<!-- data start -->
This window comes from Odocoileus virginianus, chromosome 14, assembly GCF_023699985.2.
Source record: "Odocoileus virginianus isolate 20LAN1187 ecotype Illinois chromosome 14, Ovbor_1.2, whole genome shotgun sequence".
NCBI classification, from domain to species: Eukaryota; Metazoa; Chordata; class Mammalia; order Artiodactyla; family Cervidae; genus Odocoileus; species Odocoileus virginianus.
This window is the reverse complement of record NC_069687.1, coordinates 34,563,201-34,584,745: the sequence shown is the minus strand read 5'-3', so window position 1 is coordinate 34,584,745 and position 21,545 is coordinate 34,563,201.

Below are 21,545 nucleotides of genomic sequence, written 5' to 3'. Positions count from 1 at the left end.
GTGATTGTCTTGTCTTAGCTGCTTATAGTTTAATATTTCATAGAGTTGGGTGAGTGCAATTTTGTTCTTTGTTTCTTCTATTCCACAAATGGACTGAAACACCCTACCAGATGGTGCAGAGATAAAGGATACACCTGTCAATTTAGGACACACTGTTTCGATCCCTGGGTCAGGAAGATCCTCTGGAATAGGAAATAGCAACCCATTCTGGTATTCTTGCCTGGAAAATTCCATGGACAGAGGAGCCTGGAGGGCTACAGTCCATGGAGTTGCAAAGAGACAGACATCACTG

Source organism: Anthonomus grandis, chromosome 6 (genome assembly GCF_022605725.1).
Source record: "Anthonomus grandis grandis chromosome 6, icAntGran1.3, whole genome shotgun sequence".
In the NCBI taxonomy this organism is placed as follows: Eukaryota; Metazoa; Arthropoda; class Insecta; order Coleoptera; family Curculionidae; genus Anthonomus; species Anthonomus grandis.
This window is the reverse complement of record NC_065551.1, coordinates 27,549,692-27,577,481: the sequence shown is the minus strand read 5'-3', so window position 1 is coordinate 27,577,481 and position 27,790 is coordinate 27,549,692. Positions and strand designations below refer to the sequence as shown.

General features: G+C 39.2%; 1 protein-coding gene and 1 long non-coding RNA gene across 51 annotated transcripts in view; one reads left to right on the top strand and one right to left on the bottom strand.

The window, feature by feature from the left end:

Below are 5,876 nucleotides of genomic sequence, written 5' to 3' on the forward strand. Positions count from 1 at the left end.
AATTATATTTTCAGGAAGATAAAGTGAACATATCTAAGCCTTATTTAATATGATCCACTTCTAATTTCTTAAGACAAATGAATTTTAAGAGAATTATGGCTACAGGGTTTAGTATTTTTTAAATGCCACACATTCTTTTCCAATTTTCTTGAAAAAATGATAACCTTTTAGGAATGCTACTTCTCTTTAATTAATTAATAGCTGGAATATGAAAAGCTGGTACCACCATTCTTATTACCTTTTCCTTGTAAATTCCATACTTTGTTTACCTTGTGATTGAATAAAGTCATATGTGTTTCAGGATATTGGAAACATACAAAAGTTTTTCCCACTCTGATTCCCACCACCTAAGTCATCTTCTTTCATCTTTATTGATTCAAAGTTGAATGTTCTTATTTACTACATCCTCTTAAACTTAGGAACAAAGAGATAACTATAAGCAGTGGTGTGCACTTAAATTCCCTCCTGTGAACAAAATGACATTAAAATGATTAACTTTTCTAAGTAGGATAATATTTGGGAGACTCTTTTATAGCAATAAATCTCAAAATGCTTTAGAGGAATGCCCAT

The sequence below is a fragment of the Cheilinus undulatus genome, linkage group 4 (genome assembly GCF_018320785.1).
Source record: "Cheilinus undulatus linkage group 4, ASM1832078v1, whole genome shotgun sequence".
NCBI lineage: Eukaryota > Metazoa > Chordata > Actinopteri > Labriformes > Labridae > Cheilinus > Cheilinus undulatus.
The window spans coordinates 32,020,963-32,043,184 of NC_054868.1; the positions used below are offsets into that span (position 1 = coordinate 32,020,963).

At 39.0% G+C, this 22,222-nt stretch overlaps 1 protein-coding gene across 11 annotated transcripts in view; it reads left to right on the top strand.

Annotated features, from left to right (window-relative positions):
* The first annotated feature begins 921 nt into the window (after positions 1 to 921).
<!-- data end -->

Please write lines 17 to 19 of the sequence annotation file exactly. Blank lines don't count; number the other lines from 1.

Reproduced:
NCBI lineage: Eukaryota > Metazoa > Chordata > Actinopteri > Labriformes > Labridae > Cheilinus > Cheilinus undulatus.
The window spans coordinates 32,020,963-32,043,184 of NC_054868.1; the positions used below are offsets into that span (position 1 = coordinate 32,020,963).

At 39.0% G+C, this 22,222-nt stretch overlaps 1 protein-coding gene across 11 annotated transcripts in view; it reads left to right on the top strand.